REVIEW: Redfall had potential. It really did.
Developer Arkane Studios has previously delivered cleverly creative takes on the first-person shooter genre. Deathloop, with its trippy time-travel premise and liquid oil colourings was a blast; and Dishonored is widely considered to be a modern classic.
But it seems like Redfall, a disappointingly bland first-person shooter that's more about co-op than anything else, has fallen short of the studio standards when in theory, it should work.
It leans into an unusual story before falling back on the usual tropes of an open-world shooter. In the US town of Redfall, a series of botched experiments has led to a rise in vampirism and the sun being blocked out to guarantee eternal night and permanent buffets for the bloodsuckers.
To start, you find yourself on a boat trying to flee what Redfall is threatening you with, but a wave overcomes all onboard and leaves you stranded in the ferry looking for a way out.
It's quite an atmospheric idea for an opening, but made dull by the fact the game's story is set out in a series of static storyboards rather than any kind of animated cutscenes. It leads to a feeling of "we'll put that in later" rather than building a vibe that's worth any kind of emotional attachment to either your character or the peril of those living in Redfall.
However, once you find your way out, it's into Redfall's meat and potatoes of shooting and looting as a series of cultists who are in the thrall of the town's vampires try to take you down.
Shooting is fairly solid in its mechanics, but has no logic. Handguns can be used to take down those shooting at you - but then for inexplicable reasons, their guns disappear, leaving you only bullets and frustrated yowling as to why you can't get their weapons and level up to meet their challenge.
Once you capture a first base (a fire station overrun by cultists and with a vampire in the basement), the game opens up a little more. Various areas of Redfall are unlocked, allowing you to explore.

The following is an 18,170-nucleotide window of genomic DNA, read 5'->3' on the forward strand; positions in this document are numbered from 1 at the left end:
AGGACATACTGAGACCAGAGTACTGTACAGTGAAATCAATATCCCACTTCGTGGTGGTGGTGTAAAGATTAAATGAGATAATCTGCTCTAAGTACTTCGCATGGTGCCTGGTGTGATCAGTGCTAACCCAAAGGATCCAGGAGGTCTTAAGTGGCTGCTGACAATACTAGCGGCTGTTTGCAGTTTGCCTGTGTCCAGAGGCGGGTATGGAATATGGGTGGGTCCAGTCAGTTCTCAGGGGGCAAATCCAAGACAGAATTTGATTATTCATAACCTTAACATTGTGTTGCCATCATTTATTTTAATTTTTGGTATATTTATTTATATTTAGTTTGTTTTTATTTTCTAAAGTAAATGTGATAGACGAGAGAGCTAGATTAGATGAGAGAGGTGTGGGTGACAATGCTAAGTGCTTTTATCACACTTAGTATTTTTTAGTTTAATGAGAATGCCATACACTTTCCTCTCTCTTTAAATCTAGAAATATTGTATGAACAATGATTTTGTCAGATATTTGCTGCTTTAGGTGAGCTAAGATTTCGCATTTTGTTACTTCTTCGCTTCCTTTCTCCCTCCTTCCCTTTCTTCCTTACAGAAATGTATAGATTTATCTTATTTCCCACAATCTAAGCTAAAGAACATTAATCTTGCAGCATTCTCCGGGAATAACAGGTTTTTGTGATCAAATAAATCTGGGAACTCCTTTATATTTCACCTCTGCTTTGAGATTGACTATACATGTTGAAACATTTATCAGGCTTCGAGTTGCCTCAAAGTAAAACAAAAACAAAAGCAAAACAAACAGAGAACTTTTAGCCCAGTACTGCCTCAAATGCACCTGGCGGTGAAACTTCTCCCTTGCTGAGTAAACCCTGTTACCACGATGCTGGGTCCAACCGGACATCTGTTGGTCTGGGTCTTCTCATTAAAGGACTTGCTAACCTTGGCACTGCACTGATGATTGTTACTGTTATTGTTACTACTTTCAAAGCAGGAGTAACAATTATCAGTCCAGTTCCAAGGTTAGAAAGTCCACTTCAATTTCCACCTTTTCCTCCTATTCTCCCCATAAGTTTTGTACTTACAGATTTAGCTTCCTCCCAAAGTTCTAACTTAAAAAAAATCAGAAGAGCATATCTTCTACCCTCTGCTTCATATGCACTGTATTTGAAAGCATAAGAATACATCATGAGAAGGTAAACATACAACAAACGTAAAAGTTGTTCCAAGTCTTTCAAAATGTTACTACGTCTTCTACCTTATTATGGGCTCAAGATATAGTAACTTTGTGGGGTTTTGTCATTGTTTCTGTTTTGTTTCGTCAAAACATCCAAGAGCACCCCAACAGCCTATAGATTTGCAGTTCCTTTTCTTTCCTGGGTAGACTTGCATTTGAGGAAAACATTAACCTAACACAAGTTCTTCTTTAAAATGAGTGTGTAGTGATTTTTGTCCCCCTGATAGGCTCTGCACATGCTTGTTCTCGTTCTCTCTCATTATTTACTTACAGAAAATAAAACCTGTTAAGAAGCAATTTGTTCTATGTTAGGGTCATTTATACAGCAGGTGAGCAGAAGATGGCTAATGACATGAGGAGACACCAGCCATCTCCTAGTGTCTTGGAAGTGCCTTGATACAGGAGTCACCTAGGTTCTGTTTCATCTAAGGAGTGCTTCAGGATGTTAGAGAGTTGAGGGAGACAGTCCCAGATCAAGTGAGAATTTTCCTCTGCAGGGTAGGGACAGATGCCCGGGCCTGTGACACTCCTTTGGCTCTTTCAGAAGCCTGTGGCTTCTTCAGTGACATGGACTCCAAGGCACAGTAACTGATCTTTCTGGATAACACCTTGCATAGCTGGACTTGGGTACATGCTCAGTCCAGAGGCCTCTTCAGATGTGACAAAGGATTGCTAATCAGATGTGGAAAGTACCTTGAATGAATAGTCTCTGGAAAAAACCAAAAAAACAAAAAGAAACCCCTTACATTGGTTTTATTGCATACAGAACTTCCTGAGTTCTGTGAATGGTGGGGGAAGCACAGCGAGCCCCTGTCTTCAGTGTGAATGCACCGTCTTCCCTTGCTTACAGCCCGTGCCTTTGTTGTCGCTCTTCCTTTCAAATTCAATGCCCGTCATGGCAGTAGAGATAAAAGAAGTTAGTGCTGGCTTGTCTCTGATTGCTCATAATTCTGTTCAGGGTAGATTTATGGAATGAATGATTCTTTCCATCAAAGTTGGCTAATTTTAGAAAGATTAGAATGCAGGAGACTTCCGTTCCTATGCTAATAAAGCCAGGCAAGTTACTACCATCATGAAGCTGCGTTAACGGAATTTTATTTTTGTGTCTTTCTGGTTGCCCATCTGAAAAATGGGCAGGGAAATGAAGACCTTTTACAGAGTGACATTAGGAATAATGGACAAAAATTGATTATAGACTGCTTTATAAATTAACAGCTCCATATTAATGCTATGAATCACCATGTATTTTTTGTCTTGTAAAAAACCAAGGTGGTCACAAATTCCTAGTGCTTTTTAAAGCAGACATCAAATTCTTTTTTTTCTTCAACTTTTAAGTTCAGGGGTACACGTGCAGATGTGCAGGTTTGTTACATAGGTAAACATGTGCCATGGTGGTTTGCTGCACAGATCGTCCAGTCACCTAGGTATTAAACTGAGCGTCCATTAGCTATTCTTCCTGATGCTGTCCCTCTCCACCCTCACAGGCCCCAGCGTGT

Unfortunately, it feels somewhat hollow. Redfall itself is wonderfully realised, but the Far Cry-esque gameplay of go here, do that, shoot those people, come back to base and repeat doesn't work as well as it could have, which is extremely disappointing. It's even more disappointing that most of Redfall as a town itself feels dead.
The world-building is confined to a series of notes or text conversations from people that have left behind when they fled, or points on the map where some kind of landmark resides. It's easy to see why a world would be deserted if there are killers on the loose, but given the size of Redfall's map and the limited interactions with your monotone characters at your base, it just feels soul-crushingly empty as you wander around completing various tasks and delivering yourself a high five rather than having anyone pat you on the back.
There are vampire nests to clear, power-ups to be gained for special abilities but none of it really feels consequential. The co-op is also badly thought out as you can only play with a squad of invited friends online, not with randoms online. As the challenges of the marauding masses increase, that's almost a necessity making it even more maddening that single player feels quite so redundant in its shooter-looter mentality.
Honestly, I wanted to enjoy Redfall - I truly did.
It's a great, simple concept from a talented studio; but in its execution, it's proven to be unbelievably frustrating, mind-numbingly dull and its missed potential is perhaps the most disappointing part of it all.
Redfall is a rare misstep from Arkane and I hope they can take the feedback from this and return to greatness. It's doubtful the game will be tweaked and extra parts added in, which means Redfall itself is sadly to be consigned to the "could have been" rather than the "must own."
Redfall was released on May 2 for PC and Xbox Series X/S, and is available via the Xbox Game Pass service or as a standalone purchase.